Here are a series of steps. But in reality all of the following transitions took time to happen; the changes have been a smooth exponential that started in prehistory and is continuing to rise up ... well, exponentially. Remember that wherever you are on an exponential curve there is a plain behind you and a cliff ahead.
250 years ago the Industrial Revolution mechanised both agriculture and production, which meant that the value of working the land dropped, so agricultural workers started to labour in factories. In absolute terms they became better off. But in relative terms they were worse off than the owners of the factories.
50 years ago the microprocessor revolution automated factory production much further, which meant that the value of labouring in factories dropped, so factory workers started to labour in the service industries. In absolute terms they became better off. But in relative terms they were worse off than the owners of the service industries.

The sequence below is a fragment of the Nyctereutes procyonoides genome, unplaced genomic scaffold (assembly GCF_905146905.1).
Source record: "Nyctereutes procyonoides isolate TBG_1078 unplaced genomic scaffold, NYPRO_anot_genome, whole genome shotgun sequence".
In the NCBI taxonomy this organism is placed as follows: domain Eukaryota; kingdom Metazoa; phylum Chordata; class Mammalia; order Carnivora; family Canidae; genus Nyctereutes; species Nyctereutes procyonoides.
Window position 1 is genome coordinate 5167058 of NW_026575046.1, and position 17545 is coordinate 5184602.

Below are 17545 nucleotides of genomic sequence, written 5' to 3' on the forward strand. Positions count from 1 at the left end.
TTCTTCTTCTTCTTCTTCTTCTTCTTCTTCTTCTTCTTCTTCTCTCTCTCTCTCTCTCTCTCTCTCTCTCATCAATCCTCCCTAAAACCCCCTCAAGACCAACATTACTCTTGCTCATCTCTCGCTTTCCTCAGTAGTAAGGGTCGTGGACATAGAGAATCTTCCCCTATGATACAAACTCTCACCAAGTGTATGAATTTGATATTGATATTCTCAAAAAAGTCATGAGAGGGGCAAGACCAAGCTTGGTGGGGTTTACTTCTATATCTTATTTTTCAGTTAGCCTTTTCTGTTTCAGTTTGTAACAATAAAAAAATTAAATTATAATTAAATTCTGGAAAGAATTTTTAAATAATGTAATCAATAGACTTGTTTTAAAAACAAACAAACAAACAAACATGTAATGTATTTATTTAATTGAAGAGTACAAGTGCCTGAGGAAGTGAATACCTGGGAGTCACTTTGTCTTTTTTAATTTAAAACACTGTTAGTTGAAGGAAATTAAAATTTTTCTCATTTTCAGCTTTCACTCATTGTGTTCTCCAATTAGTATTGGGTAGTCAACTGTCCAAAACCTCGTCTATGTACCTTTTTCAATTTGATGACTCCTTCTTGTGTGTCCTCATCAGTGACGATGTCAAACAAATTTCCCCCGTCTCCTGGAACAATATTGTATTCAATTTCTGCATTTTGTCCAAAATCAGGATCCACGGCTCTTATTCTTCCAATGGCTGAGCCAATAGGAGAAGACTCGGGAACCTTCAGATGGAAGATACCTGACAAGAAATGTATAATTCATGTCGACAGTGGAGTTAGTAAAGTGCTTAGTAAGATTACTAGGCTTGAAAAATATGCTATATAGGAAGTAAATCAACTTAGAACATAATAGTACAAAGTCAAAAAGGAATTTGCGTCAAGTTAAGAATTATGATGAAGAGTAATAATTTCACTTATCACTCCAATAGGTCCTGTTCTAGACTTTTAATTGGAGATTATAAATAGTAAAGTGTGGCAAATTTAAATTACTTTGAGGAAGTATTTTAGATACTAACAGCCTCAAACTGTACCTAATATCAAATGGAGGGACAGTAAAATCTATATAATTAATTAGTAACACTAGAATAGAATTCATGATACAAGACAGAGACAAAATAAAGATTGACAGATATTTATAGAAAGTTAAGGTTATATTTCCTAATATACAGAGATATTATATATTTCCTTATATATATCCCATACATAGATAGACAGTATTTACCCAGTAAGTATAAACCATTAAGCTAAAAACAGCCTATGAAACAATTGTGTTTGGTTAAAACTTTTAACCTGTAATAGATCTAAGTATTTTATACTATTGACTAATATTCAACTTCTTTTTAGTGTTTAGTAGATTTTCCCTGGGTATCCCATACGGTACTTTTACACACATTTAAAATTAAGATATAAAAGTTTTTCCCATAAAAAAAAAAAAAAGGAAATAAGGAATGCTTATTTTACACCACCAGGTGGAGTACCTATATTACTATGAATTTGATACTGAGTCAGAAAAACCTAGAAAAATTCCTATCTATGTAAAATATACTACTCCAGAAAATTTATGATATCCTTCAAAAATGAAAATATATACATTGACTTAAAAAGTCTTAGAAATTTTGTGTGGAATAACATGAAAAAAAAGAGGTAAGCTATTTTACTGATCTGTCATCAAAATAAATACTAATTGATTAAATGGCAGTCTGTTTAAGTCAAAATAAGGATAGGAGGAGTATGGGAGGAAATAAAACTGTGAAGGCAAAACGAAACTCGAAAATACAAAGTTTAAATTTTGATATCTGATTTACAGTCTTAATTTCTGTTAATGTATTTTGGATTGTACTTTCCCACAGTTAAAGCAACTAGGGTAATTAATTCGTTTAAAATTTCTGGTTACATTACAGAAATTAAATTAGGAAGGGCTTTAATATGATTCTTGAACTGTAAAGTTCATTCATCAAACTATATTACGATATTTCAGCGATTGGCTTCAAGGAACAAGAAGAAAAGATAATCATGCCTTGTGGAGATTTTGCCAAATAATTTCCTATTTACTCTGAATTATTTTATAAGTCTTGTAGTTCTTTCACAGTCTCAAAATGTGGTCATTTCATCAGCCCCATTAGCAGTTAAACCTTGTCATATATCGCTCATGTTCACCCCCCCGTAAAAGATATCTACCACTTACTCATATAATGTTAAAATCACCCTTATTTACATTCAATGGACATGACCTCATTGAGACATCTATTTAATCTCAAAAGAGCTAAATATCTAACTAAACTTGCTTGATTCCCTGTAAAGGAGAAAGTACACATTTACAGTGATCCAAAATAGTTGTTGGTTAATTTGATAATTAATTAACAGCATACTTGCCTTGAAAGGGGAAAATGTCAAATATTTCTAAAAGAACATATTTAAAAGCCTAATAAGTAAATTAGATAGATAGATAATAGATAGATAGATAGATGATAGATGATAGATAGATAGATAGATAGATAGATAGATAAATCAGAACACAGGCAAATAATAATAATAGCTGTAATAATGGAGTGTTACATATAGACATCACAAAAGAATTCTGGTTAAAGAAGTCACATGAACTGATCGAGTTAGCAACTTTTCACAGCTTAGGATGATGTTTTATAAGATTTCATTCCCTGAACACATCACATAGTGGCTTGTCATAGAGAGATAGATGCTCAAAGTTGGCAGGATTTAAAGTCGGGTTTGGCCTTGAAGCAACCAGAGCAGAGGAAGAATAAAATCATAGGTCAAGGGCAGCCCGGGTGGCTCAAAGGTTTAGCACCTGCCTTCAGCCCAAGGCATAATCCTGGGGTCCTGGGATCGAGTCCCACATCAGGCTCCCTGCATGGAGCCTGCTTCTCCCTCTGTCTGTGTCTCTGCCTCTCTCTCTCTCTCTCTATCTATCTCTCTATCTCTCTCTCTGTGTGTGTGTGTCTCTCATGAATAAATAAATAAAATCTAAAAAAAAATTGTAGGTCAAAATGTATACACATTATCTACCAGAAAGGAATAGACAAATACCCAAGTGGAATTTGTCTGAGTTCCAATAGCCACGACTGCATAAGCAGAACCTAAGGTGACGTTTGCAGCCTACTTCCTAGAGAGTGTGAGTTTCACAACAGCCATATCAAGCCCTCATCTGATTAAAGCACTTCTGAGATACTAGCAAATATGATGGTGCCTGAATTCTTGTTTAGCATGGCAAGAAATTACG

20 years ago microprocessors expanded into into the communications and service industries. AI started to do work that previously only people could do like answering phones, writing legal documents, or diagnosing diseases. This meant that the value of working in service industries dropped.
And now the workers have no economic sector that values their work to migrate to.
Alphabet (Google's parent company) is the fifth biggest company in the World. It has 135,000 employees...
We haven't evolved to work. Most people don't like working. Work is not needed for social interaction. People in wealthy societies spend nearly half their lives not working because they're in education, then in retirement. There is nothing inevitable about work.
And increasingly there is nothing necessary about work either - see the productivity graph above.
Here is another graph. It's of happiness against age from a study of about 1.2 million people by the economist Danny Blanchflower. The Y axis is a measure of happiness.
What it shows is that work contributes to making people miserable and retirement (look at the steepest up gradient...) makes people happy.